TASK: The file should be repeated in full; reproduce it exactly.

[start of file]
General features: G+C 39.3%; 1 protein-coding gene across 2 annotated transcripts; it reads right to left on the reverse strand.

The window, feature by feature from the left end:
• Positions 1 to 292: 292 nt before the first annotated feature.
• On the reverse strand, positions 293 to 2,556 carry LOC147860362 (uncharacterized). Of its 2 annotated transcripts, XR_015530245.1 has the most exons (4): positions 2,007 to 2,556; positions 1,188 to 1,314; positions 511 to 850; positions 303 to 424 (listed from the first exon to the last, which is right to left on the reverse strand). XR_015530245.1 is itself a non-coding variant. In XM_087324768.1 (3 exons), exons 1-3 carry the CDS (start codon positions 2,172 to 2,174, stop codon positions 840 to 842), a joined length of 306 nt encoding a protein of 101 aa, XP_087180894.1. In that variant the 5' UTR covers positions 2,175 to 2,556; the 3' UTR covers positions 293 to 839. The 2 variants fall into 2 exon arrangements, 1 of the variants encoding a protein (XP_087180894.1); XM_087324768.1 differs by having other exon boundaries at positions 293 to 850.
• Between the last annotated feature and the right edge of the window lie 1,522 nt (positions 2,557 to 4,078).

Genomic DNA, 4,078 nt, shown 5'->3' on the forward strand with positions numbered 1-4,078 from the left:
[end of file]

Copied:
General features: G+C 39.3%; 1 protein-coding gene across 2 annotated transcripts; it reads right to left on the reverse strand.

The window, feature by feature from the left end:
• Positions 1 to 292: 292 nt before the first annotated feature.
• On the reverse strand, positions 293 to 2,556 carry LOC147860362 (uncharacterized). Of its 2 annotated transcripts, XR_015530245.1 has the most exons (4): positions 2,007 to 2,556; positions 1,188 to 1,314; positions 511 to 850; positions 303 to 424 (listed from the first exon to the last, which is right to left on the reverse strand). XR_015530245.1 is itself a non-coding variant. In XM_087324768.1 (3 exons), exons 1-3 carry the CDS (start codon positions 2,172 to 2,174, stop codon positions 840 to 842), a joined length of 306 nt encoding a protein of 101 aa, XP_087180894.1. In that variant the 5' UTR covers positions 2,175 to 2,556; the 3' UTR covers positions 293 to 839. The 2 variants fall into 2 exon arrangements, 1 of the variants encoding a protein (XP_087180894.1); XM_087324768.1 differs by having other exon boundaries at positions 293 to 850.
• Between the last annotated feature and the right edge of the window lie 1,522 nt (positions 2,557 to 4,078).

Genomic DNA, 4,078 nt, shown 5'->3' on the forward strand with positions numbered 1-4,078 from the left: